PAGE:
The saga that is the search for a new outdoor grill
There are a lot of wonderful summer traditions. You know, people have reunions, picnics, take trips and just kick back with their families. All of which we love to preserve in photographs, so when the power goes out in the winter, you can flip through those albums and remind yourself of just how miserable you are. Well, I guess today you could probably skip it, since no one prints out photos anymore. Still, you could keep warm by throwing the computer into the fireplace and really have some memories.
Of course, our family tradition is nothing as exotic; it is simply known as buying another new outdoor grill. We must hold the world’s record for owning the largest collection of these commanding cooking devices. And they keep getting bigger and more powerful by the year. At some point they will turn into Hal the computer from outer space, the one whose voice sounds like the annoying lady on the phone who tells you if you’d like to make another call…; no, I just thought I’d hang around with the phone dangling from my ear for the rest of the day.
In fact, so powerful was our last Rambo Wrath of Khan Phase 12 grill that it could not only roast an entire herd of cattle at once, it could also process all the Medicare claims for the entire East Coast for the year 2012. For some reason, not one of our outdoor grills ever survives the winter. They either run away from home, preferring some federal witness protection program, confessing unspeakable fake horrors of our grilling skills, or they become greedy and rent out the inside cover to a family of disgusting rodents, charging them twice as much as what a good box in an alley would cost.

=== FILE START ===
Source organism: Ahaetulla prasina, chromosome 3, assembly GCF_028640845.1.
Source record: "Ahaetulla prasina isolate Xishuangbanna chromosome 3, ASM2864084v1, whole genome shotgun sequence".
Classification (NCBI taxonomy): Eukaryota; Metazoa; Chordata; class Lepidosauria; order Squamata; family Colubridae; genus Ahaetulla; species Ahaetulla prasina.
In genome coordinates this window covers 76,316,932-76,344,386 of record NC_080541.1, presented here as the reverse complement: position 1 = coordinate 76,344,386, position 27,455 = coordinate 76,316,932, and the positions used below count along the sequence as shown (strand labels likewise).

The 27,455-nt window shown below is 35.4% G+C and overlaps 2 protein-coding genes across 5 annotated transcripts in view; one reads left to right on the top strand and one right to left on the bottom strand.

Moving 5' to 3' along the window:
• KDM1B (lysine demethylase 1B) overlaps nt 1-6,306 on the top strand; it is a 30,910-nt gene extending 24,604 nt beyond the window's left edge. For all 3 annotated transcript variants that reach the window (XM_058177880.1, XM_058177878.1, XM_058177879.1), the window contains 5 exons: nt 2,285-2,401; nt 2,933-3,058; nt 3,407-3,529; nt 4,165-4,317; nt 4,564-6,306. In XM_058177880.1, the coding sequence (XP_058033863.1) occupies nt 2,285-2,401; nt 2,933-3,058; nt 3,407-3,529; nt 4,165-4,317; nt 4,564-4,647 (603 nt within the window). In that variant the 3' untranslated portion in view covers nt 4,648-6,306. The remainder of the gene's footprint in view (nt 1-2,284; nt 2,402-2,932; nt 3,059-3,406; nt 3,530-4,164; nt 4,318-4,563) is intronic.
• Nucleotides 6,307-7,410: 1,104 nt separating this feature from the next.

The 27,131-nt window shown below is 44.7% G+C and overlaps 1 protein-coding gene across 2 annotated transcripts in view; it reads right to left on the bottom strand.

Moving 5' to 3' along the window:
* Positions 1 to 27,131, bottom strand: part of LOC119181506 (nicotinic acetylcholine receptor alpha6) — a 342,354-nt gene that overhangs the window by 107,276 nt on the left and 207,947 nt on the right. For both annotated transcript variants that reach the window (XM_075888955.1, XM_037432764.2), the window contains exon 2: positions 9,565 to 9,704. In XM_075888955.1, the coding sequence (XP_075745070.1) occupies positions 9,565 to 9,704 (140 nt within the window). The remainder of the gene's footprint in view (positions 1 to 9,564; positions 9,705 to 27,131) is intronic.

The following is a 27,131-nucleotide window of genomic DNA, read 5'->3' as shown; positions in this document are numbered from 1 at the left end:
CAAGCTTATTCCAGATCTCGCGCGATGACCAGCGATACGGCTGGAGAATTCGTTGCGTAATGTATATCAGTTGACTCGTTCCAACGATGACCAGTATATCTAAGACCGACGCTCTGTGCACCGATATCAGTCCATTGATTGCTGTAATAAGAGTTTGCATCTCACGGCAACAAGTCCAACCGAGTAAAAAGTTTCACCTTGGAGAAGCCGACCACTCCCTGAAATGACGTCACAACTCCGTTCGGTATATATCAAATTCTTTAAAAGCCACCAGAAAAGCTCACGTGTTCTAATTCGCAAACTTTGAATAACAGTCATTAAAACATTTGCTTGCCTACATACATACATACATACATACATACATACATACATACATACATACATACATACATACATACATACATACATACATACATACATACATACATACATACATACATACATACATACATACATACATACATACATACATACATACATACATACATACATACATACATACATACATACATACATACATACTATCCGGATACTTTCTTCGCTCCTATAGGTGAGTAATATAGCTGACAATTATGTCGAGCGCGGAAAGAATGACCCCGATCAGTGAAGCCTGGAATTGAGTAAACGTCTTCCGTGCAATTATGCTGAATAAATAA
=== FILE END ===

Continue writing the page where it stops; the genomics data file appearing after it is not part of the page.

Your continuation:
Oh sure, we started out small when we were young and foolish, buying one of those two-by-four grills from the local convenience store. It sits on the ground about two inches high and comes with its own disposable cigar box. Needless to say, if it wasn’t for the frequent visits from the fire department, we probably would have gone hungry.
From there we progressed to the junior Weber, the full-sized Weber, the mother of all Webers and then the ultimate nuclear-reactor-looking, jet-fueled propulsion mach one grill. They say that men really know how to operate these high-powered machines. I have to say, women don’t usually like anything with red lightning bolts and orange warning signs stamped all over it. Unless of course, you are at happy hour and the guy is European. But when it comes to grills, it’s kind of a turnoff.
And I like watching those shows where they grill out on the set, offering up crisp summer vegetables and all kinds of secret marinating sauces. A lot of the stuff is Southwestern, and the television anchors crowd around laughing and asking stupid questions like, “So do you boil the water to get it hot?” It’s obvious without the takeout menu stamped to their backsides, they too would go hungry.
Well, the one thing I’ve learned from my grilling years is the key to a good cookout is preparation. I usually do this a few days ahead of time by visiting my local pharmacy. There I can stock up on burn balm, burn ointment, gauze, bandages, aspirin, fire extinguishers, flame-retardant shorts and those things you stuff in your shoes for a fast getaway.
Back home, I dig out last year’s Christmas box, which contains all the attire for a barbecue; we’ve bragged so much about our skills that we’ve ended up with a large assortment of oven mitts in the shape of lobster claws and aprons that say “Men at Work.”
Of course, I never buy any food for the grill, because again I’ve learned the other key to a successful barbecue is attending someone else’s. No invitation? Not a problem. Just drive around until you smell success and drop in as a “neighbor.”